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The most significant concern Citi Private Bank's global head of managed investments has for 2016 is a significant change in Chinese economic data that shows the country's growth is materially weaker, he told CNBC's "Squawk Box" on Monday.
"If you take a look at the market in China in the last year and how volatile it was and where it ended up, it was a difficult year and very year in that market for the entire time. The question is what does the real data look like," said David Bailin, who manages about $65 billion in alternative and traditional assets for wealthy clients at Citi.
Citi's view is that the Chinese economy is growing at 4 to 5 percent, he added. That is below government targets near 7 percent.
Chinese stocks plunged Monday, spurring a trading halt for the rest of the session, and leading stock markets in Asia-Pacific lower after feeble manufacturing surveys revived concerns over the mainland's economic slowdown. Global markets followed Asian stocks lower.
Before trading opened in China, the country's central bank, People's Bank of China, set the yuan midpoint at 6.5032 against its previous fixing of 6.4936. The yuan traded at 6.5081 against the dollar.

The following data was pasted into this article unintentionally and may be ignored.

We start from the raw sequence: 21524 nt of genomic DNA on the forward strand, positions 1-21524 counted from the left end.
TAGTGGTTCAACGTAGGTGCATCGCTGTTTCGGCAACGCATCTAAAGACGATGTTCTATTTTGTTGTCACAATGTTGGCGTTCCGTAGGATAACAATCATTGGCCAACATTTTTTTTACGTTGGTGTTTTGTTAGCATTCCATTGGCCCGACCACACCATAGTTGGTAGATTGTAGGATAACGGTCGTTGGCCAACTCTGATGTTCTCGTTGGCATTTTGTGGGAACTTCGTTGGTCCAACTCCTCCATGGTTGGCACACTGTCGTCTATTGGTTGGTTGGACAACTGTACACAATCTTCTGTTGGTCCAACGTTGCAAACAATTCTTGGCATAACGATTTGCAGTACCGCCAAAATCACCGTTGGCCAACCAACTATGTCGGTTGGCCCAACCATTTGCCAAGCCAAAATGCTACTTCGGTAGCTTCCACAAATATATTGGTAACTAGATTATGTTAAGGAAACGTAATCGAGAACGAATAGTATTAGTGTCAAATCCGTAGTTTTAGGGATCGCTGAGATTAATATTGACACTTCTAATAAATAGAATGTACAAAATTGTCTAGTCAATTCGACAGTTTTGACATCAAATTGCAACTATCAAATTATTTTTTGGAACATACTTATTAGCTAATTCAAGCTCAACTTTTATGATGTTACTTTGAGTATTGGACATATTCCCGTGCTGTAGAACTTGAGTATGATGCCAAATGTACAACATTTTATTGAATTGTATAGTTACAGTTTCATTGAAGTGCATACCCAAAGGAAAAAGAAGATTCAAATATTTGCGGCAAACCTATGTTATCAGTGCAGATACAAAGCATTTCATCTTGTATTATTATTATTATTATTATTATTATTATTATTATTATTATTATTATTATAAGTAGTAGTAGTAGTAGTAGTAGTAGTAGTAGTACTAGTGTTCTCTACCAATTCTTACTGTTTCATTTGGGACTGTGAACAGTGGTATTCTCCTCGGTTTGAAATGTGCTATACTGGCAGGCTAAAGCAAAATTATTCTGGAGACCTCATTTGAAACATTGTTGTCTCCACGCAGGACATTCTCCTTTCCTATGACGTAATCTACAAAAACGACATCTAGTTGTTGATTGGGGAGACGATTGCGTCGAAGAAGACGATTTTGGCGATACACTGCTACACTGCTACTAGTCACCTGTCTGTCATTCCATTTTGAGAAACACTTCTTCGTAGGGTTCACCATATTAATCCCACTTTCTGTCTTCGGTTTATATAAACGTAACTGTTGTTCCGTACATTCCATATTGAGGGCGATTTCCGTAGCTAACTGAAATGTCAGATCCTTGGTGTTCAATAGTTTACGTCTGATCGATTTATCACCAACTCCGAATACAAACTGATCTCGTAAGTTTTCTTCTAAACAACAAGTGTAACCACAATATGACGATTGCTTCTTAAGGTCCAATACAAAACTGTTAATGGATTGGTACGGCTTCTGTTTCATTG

Citi sees markets in an uptrend for the next 12 to 18 months, but Bailin said there would be no smooth sailing. He noted that the markets are incredibly sensitive to China's currency moves.
"That is a major risk for the markets in 2016 and beyond. In the event that this becomes part of policy and they were to continually devalue, that would be a major negative factor for the markets this year," he said.
However, everything is not bleak in global markets. Bailin said Citi is taking a positive view on energy investments in the long term, municipal bonds and real estate.
The energy sector has been badly bruised during an 18-month rout that has slashed the cost of crude by two-thirds. The S&P 500 energy sector was the worst performer in the broader index in 2015, ending the year down 23.55 percent.
But Bailin said OPEC's strategy of maintaining high oil production, which keeps crude prices low and hurts higher-cost producers in the United States and Russia, is not sustainable. That strategy has kept oil markets oversupplied by about 1.5 million barrels per day.
"The question is will the supply-demand imbalance remain in oil, and we at Citi don't think so. We think wealthy clients should be putting money to work in the energy sector over the next three to six months at these prices," he said.
Bailin noted the view on energy remains negative for 2016, but this is the year to acquire assets ahead of an eventual rebound.
Citi also likes the municipal bond market, he said, noting it provides a way to make money and preserve capital. He added that real estate, particularly in major global cities, also offers a real return relative to the cost of capital in the current environment.
"Fundamentally, we do believe that the supply-demand economics of real estate in major cities is going to be positive," he said.
—CNBC's Saheli Roy Choudhury contributed to this report.